A fractured link to his most distant past and the quagmire of depression pulled him in all directions, yet NIGEL McNAY was able to find a way to forge ahead. Here he tells his own story of identity.
I’m all dead weight, anchored to the couch on this lumbering, bastard of a late summer’s day that’s sullen and unfathomably dark.
Maybe it’s late evening and I’ve forgotten to open the blinds, as a grim sun finally burns out and sinks behind mongrel gums no longer heat-haze dancing in the middle-distance. Matters of time and other constructs of normality are lost in my self-absorbed stupor.
Fool’s logic tells me it’s got nothing to do with the earth or the sun, or the moon and the stars and the grand-scale bent of Mother Nature.
In this state of mind it had might as well be the looming apocalypse, a foul mood of insipid light dragging at the heels of time. For all I cared, it could have been yet another take on HG Wells’ War of the Worlds writ large over scrubby hills hunched low behind the fringe bush blocks of West Albury.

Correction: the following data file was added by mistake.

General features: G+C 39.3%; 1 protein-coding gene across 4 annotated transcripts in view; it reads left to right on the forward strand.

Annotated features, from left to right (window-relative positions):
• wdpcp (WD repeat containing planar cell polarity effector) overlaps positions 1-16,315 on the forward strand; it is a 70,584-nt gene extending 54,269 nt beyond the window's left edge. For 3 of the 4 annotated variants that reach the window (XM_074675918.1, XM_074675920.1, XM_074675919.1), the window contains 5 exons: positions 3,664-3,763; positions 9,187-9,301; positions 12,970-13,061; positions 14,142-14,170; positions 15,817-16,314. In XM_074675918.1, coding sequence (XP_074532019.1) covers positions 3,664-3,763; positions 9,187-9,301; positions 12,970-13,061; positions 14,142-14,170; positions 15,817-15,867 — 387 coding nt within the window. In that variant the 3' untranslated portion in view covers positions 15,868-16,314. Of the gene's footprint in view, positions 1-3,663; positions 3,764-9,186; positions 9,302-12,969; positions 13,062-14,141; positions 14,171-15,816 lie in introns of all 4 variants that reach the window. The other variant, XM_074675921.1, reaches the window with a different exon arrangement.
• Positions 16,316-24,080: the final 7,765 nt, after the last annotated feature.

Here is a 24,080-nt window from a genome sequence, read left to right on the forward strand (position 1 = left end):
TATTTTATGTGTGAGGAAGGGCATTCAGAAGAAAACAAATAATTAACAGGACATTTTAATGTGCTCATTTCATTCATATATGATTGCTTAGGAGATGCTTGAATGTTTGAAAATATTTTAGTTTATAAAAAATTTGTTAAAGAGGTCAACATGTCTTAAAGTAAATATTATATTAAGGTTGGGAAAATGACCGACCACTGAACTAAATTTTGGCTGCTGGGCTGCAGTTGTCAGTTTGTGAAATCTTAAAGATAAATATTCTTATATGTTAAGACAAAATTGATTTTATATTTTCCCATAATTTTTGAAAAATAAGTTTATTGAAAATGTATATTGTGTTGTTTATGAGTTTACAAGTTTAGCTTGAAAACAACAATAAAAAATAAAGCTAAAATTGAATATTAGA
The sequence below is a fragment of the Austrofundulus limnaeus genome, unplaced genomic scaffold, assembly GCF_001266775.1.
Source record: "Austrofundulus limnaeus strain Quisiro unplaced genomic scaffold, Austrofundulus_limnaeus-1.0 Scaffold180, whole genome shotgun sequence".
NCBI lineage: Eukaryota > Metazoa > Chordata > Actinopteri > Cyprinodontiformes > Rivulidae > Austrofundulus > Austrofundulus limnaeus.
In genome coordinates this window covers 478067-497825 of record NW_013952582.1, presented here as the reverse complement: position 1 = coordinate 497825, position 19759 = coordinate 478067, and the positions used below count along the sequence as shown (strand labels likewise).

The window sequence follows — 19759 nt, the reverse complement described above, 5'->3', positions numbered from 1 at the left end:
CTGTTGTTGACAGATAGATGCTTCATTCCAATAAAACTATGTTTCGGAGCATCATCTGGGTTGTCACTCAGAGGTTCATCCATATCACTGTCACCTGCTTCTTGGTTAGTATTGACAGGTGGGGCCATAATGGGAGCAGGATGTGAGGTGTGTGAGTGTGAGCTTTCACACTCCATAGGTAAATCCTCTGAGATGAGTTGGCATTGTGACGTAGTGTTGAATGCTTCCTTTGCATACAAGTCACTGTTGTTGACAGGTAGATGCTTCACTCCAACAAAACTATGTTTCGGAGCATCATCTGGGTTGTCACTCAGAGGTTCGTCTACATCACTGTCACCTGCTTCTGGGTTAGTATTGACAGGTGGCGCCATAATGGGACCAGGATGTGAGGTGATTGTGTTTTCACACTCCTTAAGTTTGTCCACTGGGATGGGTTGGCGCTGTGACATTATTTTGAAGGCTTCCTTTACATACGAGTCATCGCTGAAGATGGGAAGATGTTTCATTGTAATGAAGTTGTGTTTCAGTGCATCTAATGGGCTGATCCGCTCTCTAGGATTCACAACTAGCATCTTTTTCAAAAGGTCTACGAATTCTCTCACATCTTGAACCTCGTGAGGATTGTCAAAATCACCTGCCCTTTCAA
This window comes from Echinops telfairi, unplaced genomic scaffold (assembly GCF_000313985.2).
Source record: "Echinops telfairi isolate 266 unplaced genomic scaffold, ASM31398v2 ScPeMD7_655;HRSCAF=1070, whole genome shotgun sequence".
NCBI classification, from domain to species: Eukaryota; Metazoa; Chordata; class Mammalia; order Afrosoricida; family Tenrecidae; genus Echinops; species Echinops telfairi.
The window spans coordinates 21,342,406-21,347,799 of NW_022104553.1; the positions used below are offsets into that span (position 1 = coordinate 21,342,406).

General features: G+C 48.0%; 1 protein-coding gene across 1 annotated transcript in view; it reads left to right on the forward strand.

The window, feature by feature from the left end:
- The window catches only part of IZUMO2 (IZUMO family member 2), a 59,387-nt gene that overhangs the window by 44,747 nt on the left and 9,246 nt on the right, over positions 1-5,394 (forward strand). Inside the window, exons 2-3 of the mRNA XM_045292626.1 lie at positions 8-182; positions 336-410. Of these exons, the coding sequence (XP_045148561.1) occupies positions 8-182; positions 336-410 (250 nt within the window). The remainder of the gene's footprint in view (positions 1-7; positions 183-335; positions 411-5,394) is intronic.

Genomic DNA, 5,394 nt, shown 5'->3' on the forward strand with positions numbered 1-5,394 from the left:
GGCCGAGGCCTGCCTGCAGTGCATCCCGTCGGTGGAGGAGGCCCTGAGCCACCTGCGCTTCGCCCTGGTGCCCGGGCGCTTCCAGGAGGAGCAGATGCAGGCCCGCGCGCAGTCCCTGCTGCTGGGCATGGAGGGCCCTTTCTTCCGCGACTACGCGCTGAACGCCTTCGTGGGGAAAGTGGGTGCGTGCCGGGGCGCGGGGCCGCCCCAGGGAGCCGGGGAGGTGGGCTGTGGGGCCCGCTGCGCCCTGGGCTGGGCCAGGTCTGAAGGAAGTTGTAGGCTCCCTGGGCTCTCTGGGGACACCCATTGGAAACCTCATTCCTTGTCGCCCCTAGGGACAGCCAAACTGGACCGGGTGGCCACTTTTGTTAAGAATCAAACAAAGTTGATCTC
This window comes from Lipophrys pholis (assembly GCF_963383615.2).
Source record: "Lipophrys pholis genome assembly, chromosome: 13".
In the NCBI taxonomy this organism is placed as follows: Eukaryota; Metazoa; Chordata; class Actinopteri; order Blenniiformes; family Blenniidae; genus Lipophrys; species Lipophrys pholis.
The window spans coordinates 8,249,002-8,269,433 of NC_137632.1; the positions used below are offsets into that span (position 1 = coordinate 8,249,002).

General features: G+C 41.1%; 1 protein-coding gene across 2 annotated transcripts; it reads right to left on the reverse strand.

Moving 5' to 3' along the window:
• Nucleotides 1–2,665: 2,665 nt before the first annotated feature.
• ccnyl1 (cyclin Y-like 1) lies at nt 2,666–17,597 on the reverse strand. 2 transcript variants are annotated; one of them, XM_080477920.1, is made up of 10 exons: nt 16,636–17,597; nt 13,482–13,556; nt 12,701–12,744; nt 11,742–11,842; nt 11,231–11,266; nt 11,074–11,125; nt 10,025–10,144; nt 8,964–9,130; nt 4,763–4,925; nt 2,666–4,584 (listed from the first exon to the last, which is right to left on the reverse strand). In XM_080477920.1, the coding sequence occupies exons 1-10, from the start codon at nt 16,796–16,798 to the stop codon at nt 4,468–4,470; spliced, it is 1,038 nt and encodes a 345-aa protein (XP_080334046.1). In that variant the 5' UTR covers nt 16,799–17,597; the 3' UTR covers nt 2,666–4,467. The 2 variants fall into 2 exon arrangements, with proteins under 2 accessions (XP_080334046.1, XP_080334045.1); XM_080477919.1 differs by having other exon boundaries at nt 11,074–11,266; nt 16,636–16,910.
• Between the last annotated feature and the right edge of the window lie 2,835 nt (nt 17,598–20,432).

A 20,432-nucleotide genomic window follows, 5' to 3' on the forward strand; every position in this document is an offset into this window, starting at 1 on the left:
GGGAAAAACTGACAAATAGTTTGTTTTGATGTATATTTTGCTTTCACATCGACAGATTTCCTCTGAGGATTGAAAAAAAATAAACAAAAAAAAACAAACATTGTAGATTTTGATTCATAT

I can’t fathom just how I’m enveloped in everything low and dank.
Mum arrives early that afternoon, roughly a two-hour drive from her home, from the town where I was raised. It’s a bad idea to drive to her place with the kids for the weekend, foolish as I’m not well, so I let her know plans have changed. And now she’s here (this was 17 months ago) staying for the night.
Dad and Grandma talk softly and sporadically, so my kind-hearted souls settle in their bedrooms, one reading a book, watching videos on his mobile, the other busying away in her make-believe, stories and drawing.
“Now Nige, you’ve got to tell me,” Mum says, pulling forward, her already red-rimmed eyes glistening and a one-off worried, brittle voice, sitting on a couch at right-angles to mine.
“Is it because of your adoption?”